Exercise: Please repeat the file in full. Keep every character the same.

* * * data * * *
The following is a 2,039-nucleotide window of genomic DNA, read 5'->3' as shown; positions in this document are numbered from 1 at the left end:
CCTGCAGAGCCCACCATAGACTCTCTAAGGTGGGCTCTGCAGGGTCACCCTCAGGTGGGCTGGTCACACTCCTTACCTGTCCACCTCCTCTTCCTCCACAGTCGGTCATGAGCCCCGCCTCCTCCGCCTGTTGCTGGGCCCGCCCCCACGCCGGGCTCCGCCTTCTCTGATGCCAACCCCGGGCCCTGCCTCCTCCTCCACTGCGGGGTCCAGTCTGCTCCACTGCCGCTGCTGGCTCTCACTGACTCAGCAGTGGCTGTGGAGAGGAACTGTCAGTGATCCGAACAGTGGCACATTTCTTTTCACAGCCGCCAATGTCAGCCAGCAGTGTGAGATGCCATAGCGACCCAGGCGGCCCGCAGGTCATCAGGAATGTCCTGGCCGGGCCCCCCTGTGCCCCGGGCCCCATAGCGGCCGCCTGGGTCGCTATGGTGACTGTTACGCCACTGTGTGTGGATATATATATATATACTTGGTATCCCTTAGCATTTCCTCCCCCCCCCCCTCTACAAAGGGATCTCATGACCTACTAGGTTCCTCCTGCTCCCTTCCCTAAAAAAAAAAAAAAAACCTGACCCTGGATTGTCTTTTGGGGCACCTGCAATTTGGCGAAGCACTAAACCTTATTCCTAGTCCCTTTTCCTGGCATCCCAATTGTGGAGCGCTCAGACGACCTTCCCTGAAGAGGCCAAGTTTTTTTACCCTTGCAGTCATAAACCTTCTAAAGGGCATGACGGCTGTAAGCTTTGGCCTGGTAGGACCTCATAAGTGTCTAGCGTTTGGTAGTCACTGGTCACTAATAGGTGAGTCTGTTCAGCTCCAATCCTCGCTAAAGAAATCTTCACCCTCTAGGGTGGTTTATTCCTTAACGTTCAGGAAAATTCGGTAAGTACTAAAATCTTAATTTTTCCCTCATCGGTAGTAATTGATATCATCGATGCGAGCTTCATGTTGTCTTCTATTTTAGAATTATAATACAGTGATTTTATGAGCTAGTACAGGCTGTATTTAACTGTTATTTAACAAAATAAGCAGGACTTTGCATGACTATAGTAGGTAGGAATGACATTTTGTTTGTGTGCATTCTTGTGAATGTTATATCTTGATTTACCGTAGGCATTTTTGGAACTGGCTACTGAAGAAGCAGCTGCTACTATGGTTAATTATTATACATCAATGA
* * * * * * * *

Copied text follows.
The following is a 2,039-nucleotide window of genomic DNA, read 5'->3' as shown; positions in this document are numbered from 1 at the left end:
CCTGCAGAGCCCACCATAGACTCTCTAAGGTGGGCTCTGCAGGGTCACCCTCAGGTGGGCTGGTCACACTCCTTACCTGTCCACCTCCTCTTCCTCCACAGTCGGTCATGAGCCCCGCCTCCTCCGCCTGTTGCTGGGCCCGCCCCCACGCCGGGCTCCGCCTTCTCTGATGCCAACCCCGGGCCCTGCCTCCTCCTCCACTGCGGGGTCCAGTCTGCTCCACTGCCGCTGCTGGCTCTCACTGACTCAGCAGTGGCTGTGGAGAGGAACTGTCAGTGATCCGAACAGTGGCACATTTCTTTTCACAGCCGCCAATGTCAGCCAGCAGTGTGAGATGCCATAGCGACCCAGGCGGCCCGCAGGTCATCAGGAATGTCCTGGCCGGGCCCCCCTGTGCCCCGGGCCCCATAGCGGCCGCCTGGGTCGCTATGGTGACTGTTACGCCACTGTGTGTGGATATATATATATATACTTGGTATCCCTTAGCATTTCCTCCCCCCCCCCCTCTACAAAGGGATCTCATGACCTACTAGGTTCCTCCTGCTCCCTTCCCTAAAAAAAAAAAAAAAACCTGACCCTGGATTGTCTTTTGGGGCACCTGCAATTTGGCGAAGCACTAAACCTTATTCCTAGTCCCTTTTCCTGGCATCCCAATTGTGGAGCGCTCAGACGACCTTCCCTGAAGAGGCCAAGTTTTTTTACCCTTGCAGTCATAAACCTTCTAAAGGGCATGACGGCTGTAAGCTTTGGCCTGGTAGGACCTCATAAGTGTCTAGCGTTTGGTAGTCACTGGTCACTAATAGGTGAGTCTGTTCAGCTCCAATCCTCGCTAAAGAAATCTTCACCCTCTAGGGTGGTTTATTCCTTAACGTTCAGGAAAATTCGGTAAGTACTAAAATCTTAATTTTTCCCTCATCGGTAGTAATTGATATCATCGATGCGAGCTTCATGTTGTCTTCTATTTTAGAATTATAATACAGTGATTTTATGAGCTAGTACAGGCTGTATTTAACTGTTATTTAACAAAATAAGCAGGACTTTGCATGACTATAGTAGGTAGGAATGACATTTTGTTTGTGTGCATTCTTGTGAATGTTATATCTTGATTTACCGTAGGCATTTTTGGAACTGGCTACTGAAGAAGCAGCTGCTACTATGGTTAATTATTATACATCAATGA